Ancient Mediterranean civilizations believed that the Milky Way was composed of milk spilled from the breast of a goddess. But when Galileo turned a telescope to the heavens for the first time in 1609, he showed instead that it was made up of untold numbers of individual stars. Adam Elsheimer's Flight into Egypt, which was completed in the same year, is the first depiction of the Milky Way in an oil painting.
The painting, which shows the holy family travelling in a scene illuminated by a low-hanging Moon, presents the Milky Way as a series of dots. Does this mean that some people had already understood the true nature of the galaxy, asks Francesco Bertola in his sumptuous new book about the Milky Way, Via Lactea (Biblos, €39.95).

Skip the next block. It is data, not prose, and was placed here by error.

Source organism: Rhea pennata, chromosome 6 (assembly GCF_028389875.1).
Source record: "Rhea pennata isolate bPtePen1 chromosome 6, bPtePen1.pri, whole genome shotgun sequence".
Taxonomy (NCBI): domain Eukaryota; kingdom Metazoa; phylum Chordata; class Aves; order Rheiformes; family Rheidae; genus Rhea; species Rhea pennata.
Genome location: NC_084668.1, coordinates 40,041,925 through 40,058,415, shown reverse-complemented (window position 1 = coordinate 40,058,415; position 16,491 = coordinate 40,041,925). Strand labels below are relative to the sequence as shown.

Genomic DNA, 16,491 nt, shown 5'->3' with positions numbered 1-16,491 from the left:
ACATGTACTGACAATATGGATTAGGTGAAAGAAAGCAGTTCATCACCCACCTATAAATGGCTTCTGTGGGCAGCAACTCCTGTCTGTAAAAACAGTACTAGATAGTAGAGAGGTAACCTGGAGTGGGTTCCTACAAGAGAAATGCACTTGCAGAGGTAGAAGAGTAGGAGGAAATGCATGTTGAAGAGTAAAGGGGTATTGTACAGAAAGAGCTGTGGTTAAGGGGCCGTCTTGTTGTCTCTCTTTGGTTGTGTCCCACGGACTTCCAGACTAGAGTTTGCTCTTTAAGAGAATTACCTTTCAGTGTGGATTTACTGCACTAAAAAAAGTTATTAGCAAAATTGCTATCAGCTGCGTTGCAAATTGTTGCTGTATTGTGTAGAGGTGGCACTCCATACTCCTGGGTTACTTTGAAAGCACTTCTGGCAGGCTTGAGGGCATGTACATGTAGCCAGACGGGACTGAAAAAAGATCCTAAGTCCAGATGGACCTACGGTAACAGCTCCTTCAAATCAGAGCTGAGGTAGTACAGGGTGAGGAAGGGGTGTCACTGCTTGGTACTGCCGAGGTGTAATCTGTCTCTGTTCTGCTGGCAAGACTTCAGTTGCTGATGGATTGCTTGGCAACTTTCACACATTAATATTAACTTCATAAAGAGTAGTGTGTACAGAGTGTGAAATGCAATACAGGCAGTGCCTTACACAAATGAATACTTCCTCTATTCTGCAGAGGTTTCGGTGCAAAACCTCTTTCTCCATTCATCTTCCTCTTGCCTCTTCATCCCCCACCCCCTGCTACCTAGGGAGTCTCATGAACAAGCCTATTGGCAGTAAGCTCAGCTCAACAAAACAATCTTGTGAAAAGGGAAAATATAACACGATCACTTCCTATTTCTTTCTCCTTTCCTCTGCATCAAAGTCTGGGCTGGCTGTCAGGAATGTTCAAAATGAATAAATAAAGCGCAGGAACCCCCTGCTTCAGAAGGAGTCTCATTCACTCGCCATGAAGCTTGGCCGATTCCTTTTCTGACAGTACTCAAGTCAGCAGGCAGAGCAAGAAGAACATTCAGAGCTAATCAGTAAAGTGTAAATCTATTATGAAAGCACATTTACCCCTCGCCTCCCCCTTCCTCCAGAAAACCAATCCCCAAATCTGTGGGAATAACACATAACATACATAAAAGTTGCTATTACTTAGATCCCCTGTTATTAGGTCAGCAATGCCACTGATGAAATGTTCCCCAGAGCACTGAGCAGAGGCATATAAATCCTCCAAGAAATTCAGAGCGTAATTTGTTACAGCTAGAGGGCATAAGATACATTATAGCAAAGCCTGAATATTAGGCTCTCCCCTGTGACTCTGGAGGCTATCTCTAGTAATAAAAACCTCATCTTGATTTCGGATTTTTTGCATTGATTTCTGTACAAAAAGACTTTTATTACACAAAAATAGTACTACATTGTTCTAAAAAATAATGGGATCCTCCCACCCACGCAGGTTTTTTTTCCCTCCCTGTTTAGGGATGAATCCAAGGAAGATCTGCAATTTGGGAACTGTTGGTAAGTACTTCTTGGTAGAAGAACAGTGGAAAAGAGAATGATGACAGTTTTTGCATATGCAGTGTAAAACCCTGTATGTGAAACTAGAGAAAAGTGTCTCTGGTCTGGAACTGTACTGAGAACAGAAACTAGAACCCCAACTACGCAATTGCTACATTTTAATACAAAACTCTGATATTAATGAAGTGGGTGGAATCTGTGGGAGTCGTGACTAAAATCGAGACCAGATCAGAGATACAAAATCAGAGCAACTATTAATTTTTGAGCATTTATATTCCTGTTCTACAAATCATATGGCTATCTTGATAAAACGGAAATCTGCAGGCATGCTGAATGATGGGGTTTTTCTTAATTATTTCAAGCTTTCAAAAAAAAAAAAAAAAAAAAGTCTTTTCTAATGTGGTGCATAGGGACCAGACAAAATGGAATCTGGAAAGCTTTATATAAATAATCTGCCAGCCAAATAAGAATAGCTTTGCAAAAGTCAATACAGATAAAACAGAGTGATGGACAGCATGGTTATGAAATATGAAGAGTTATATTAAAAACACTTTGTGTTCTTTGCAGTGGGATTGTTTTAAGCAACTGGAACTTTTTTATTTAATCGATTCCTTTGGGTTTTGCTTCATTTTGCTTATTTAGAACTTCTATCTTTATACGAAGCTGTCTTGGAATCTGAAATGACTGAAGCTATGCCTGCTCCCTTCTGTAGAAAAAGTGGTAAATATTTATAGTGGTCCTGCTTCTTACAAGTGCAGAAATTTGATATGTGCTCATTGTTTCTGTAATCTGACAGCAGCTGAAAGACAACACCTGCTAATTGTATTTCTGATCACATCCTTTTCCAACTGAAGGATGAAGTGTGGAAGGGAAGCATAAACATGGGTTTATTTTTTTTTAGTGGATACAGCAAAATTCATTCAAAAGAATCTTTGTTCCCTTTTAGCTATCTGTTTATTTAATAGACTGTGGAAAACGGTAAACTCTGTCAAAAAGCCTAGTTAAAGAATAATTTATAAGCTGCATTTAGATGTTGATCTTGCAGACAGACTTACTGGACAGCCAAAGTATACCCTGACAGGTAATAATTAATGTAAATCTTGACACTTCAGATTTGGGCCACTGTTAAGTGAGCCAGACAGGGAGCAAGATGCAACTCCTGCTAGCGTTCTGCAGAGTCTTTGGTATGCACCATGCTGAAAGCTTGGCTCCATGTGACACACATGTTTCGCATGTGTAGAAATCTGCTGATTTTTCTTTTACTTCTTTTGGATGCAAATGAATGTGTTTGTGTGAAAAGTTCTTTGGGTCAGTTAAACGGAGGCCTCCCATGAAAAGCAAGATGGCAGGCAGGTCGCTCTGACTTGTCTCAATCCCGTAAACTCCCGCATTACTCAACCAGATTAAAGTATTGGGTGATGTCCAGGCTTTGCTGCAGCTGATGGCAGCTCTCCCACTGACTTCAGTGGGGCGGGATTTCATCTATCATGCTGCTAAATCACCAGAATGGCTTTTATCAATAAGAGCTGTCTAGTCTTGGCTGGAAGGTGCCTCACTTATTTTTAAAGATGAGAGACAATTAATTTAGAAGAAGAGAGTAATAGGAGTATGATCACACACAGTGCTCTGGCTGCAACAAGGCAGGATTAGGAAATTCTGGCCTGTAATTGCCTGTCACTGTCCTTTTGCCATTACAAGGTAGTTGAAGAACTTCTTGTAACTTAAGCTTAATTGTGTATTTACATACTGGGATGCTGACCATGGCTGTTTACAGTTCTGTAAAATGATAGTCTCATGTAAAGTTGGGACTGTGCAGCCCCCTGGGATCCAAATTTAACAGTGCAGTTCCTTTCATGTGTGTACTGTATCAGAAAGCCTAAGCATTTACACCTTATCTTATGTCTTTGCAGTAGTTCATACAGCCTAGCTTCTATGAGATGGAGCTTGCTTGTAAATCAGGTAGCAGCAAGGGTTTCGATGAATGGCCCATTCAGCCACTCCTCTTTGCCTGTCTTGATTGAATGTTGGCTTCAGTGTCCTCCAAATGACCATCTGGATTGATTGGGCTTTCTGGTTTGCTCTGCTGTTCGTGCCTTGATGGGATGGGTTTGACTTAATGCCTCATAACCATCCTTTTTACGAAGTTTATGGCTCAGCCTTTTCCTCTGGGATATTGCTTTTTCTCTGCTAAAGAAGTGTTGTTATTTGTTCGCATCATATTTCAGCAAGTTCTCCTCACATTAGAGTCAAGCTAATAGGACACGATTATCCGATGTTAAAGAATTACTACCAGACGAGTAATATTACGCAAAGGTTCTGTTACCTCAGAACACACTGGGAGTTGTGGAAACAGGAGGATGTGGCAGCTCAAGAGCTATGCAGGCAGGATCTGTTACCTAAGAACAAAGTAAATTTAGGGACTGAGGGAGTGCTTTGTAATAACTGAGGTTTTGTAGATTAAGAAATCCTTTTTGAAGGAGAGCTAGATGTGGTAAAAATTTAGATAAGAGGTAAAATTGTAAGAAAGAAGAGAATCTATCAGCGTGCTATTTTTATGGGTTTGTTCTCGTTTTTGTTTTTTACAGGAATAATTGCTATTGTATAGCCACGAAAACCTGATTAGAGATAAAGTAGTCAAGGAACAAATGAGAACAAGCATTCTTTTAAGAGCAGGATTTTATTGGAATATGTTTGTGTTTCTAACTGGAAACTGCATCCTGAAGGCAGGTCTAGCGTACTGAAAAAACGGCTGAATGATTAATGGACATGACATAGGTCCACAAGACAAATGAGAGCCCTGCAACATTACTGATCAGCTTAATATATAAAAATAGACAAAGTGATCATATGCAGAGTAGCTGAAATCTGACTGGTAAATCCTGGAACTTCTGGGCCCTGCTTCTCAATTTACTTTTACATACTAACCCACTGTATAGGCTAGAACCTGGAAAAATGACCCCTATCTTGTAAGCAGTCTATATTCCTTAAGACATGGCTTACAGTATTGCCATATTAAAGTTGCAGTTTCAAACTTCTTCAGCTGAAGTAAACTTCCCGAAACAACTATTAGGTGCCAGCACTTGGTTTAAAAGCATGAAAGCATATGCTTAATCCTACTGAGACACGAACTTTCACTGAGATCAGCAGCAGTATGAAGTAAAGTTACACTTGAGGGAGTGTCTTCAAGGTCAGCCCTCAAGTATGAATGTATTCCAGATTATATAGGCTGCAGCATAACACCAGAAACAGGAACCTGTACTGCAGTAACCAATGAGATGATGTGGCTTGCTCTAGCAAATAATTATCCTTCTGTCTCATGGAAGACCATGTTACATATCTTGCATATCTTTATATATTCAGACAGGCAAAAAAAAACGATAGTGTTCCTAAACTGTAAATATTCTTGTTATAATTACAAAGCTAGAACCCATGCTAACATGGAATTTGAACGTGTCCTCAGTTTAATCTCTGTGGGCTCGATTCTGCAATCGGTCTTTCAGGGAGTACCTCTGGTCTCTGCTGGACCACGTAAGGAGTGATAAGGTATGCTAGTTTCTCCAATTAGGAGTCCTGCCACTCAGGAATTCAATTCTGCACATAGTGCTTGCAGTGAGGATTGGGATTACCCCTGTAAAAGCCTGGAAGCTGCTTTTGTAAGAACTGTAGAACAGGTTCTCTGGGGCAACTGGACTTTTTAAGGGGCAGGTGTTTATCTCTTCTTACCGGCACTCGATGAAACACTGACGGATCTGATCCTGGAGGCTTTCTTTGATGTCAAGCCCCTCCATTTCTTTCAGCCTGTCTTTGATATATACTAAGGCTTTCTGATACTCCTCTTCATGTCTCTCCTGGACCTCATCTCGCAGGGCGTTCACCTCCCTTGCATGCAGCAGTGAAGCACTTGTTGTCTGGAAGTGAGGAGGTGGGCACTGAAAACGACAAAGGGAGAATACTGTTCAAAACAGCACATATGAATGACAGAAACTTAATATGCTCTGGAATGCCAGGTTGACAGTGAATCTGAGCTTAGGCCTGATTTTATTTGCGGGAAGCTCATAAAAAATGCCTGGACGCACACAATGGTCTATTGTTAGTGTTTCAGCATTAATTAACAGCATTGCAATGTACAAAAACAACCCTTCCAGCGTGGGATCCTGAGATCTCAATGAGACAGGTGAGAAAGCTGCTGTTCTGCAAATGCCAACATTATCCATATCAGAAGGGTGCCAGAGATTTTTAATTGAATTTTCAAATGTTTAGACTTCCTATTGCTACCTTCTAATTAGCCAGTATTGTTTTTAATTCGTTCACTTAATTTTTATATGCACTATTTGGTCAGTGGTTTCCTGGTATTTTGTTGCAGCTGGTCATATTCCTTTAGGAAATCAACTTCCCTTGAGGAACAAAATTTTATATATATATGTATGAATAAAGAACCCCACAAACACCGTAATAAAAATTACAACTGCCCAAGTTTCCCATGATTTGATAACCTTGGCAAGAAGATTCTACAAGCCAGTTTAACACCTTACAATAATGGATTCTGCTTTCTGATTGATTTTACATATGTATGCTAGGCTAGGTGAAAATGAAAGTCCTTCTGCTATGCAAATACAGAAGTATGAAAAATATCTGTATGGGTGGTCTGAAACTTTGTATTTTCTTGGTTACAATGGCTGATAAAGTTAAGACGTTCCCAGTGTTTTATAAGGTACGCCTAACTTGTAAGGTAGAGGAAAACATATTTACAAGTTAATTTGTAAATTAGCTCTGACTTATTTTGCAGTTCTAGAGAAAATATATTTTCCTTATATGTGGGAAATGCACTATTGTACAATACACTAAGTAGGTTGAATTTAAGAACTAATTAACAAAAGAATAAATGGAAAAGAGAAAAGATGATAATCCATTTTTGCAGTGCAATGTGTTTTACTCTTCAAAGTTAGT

The book highlights 60 images that illustrate how artists from across the world, over more than two millennia, have represented the faint celestial arc of the Milky Way. It also includes astronomical pictures taken using ground- and space-based telescopes, particularly the Hubble.
The book's text, in English and Italian, describes the myths and legends associated with the Milky Way, as well as its science. But there is also a moral. The Milky Way, inspiration for so much art, philosophy and simple wonder, is no longer visible to most inhabitants of our light-polluted world.